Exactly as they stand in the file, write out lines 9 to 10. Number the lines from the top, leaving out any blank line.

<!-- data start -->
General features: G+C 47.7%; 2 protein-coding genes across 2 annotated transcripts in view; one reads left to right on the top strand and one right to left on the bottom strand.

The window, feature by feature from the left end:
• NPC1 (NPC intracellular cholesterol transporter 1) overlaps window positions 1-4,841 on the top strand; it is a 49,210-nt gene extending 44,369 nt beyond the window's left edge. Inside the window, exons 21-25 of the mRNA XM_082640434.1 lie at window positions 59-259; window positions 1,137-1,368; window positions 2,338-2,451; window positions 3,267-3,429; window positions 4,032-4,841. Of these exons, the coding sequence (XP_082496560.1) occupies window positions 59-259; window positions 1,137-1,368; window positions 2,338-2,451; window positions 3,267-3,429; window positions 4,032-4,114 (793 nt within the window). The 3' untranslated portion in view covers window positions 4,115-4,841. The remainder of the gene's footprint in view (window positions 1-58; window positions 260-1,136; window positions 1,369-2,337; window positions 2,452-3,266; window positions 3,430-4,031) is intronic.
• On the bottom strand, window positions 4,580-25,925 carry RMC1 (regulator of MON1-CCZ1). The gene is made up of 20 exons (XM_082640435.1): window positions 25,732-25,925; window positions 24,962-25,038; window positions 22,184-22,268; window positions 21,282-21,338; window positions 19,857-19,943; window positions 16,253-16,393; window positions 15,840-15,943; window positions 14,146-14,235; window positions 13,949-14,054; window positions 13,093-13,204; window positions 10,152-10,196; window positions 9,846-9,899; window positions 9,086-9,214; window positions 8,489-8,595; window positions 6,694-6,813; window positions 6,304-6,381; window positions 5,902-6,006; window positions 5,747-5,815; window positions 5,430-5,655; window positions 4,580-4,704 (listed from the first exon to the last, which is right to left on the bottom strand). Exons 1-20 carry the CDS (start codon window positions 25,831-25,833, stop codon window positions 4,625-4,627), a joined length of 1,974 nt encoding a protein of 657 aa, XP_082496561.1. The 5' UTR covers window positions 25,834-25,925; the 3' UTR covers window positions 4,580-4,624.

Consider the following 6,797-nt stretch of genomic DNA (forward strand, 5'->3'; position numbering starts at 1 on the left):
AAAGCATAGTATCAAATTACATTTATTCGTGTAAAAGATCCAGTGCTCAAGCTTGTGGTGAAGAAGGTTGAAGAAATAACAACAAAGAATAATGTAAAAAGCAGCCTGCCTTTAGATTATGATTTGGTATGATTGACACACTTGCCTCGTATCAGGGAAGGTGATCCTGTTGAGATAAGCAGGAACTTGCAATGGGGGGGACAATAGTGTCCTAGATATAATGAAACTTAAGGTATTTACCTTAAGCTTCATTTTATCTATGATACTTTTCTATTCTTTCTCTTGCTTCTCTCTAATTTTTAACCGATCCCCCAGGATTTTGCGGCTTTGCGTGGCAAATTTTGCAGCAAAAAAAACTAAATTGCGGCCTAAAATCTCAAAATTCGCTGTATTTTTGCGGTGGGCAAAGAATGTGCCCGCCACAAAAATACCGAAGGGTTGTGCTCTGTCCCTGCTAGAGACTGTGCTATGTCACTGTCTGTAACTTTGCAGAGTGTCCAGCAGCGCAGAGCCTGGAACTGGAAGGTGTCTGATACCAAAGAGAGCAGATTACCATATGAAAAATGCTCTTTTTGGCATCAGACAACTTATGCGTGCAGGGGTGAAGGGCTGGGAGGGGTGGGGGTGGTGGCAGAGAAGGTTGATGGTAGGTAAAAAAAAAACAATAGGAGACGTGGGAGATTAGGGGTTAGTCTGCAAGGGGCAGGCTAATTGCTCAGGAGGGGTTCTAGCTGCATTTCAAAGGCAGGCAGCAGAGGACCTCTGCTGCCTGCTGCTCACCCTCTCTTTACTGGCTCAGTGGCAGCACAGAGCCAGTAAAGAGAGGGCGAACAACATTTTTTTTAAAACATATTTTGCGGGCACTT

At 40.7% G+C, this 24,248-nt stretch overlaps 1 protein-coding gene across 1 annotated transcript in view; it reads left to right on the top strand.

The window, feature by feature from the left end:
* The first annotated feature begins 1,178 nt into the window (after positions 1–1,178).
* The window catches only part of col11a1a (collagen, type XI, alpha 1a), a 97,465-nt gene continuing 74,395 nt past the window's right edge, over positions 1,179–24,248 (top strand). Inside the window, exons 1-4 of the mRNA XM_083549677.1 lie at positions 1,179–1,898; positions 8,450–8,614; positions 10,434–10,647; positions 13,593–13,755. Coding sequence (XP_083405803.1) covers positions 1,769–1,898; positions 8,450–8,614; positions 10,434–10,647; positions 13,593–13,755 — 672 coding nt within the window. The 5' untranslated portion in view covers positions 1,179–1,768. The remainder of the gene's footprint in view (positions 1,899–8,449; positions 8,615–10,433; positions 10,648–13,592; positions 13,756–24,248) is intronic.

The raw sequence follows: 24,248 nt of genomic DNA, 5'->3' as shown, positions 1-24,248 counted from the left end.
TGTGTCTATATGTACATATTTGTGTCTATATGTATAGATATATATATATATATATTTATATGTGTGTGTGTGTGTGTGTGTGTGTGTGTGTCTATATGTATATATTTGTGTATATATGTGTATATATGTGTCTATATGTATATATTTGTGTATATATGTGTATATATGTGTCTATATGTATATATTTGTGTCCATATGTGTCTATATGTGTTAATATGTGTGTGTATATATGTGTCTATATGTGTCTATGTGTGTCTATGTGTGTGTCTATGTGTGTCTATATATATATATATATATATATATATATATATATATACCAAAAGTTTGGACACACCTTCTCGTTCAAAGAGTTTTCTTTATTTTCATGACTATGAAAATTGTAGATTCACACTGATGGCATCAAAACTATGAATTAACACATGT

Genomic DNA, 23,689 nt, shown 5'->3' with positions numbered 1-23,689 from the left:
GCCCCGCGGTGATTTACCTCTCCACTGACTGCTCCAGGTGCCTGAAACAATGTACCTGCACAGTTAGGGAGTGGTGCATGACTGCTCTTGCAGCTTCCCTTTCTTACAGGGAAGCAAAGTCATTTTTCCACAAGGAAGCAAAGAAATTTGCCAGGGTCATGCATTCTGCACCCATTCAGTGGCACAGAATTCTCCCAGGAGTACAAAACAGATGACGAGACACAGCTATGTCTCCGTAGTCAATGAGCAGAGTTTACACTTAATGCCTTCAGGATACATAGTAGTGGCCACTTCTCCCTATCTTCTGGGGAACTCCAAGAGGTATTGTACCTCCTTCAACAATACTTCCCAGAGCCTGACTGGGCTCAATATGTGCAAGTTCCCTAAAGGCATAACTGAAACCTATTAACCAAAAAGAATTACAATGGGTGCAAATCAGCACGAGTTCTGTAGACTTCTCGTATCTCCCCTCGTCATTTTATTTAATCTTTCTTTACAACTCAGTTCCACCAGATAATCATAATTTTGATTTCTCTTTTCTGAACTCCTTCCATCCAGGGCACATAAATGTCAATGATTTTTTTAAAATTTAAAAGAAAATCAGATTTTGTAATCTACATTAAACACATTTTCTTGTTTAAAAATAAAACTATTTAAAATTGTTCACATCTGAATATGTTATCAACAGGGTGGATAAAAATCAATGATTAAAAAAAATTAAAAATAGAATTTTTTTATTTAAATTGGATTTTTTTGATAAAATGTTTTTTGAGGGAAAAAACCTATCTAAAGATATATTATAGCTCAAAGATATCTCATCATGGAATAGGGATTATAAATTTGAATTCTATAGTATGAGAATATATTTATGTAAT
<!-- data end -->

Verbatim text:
* The first annotated feature begins 1,178 nt into the window (after positions 1–1,178).
* The window catches only part of col11a1a (collagen, type XI, alpha 1a), a 97,465-nt gene continuing 74,395 nt past the window's right edge, over positions 1,179–24,248 (top strand). Inside the window, exons 1-4 of the mRNA XM_083549677.1 lie at positions 1,179–1,898; positions 8,450–8,614; positions 10,434–10,647; positions 13,593–13,755. Coding sequence (XP_083405803.1) covers positions 1,769–1,898; positions 8,450–8,614; positions 10,434–10,647; positions 13,593–13,755 — 672 coding nt within the window. The 5' untranslated portion in view covers positions 1,179–1,768. The remainder of the gene's footprint in view (positions 1,899–8,449; positions 8,615–10,433; positions 10,648–13,592; positions 13,756–24,248) is intronic.